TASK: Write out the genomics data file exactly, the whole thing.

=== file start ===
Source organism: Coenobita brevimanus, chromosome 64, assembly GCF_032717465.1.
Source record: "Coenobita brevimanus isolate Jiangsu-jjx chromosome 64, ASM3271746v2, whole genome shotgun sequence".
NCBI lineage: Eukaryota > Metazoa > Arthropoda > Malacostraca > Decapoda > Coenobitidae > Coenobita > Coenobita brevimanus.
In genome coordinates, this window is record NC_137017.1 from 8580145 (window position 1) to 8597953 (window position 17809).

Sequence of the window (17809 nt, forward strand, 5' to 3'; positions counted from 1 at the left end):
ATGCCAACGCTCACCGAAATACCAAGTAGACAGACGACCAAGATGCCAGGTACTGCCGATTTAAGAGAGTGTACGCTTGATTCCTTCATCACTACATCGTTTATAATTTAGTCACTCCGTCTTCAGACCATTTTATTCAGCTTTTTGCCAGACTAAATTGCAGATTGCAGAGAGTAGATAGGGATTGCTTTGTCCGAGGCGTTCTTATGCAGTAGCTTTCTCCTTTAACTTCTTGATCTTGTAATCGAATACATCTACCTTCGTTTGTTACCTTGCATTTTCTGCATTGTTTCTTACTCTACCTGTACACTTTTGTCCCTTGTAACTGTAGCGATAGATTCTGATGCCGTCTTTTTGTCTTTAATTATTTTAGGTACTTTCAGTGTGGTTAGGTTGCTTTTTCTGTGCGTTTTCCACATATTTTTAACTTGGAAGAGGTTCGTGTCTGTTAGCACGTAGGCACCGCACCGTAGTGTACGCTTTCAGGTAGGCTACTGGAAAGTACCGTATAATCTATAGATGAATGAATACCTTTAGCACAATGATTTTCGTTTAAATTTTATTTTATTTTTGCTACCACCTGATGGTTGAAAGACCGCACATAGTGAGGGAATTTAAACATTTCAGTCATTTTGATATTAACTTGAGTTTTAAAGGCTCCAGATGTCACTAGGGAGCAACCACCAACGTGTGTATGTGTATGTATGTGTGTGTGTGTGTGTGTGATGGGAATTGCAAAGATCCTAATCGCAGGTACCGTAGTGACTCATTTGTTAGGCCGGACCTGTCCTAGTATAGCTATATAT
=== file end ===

Source organism: Coenobita brevimanus, chromosome 64, assembly GCF_032717465.1.
Source record: "Coenobita brevimanus isolate Jiangsu-jjx chromosome 64, ASM3271746v2, whole genome shotgun sequence".
NCBI lineage: Eukaryota > Metazoa > Arthropoda > Malacostraca > Decapoda > Coenobitidae > Coenobita > Coenobita brevimanus.
In genome coordinates, this window is record NC_137017.1 from 8580145 (window position 1) to 8597953 (window position 17809).

Sequence of the window (17809 nt, forward strand, 5' to 3'; positions counted from 1 at the left end):
ATGCCAACGCTCACCGAAATACCAAGTAGACAGACGACCAAGATGCCAGGTACTGCCGATTTAAGAGAGTGTACGCTTGATTCCTTCATCACTACATCGTTTATAATTTAGTCACTCCGTCTTCAGACCATTTTATTCAGCTTTTTGCCAGACTAAATTGCAGATTGCAGAGAGTAGATAGGGATTGCTTTGTCCGAGGCGTTCTTATGCAGTAGCTTTCTCCTTTAACTTCTTGATCTTGTAATCGAATACATCTACCTTCGTTTGTTACCTTGCATTTTCTGCATTGTTTCTTACTCTACCTGTACACTTTTGTCCCTTGTAACTGTAGCGATAGATTCTGATGCCGTCTTTTTGTCTTTAATTATTTTAGGTACTTTCAGTGTGGTTAGGTTGCTTTTTCTGTGCGTTTTCCACATATTTTTAACTTGGAAGAGGTTCGTGTCTGTTAGCACGTAGGCACCGCACCGTAGTGTACGCTTTCAGGTAGGCTACTGGAAAGTACCGTATAATCTATAGATGAATGAATACCTTTAGCACAATGATTTTCGTTTAAATTTTATTTTATTTTTGCTACCACCTGATGGTTGAAAGACCGCACATAGTGAGGGAATTTAAACATTTCAGTCATTTTGATATTAACTTGAGTTTTAAAGGCTCCAGATGTCACTAGGGAGCAACCACCAACGTGTGTATGTGTATGTATGTGTGTGTGTGTGTGTGTGATGGGAATTGCAAAGATCCTAATCGCAGGTACCGTAGTGACTCATTTGTTAGGCCGGACCTGTCCTAGTATAGCTATATAT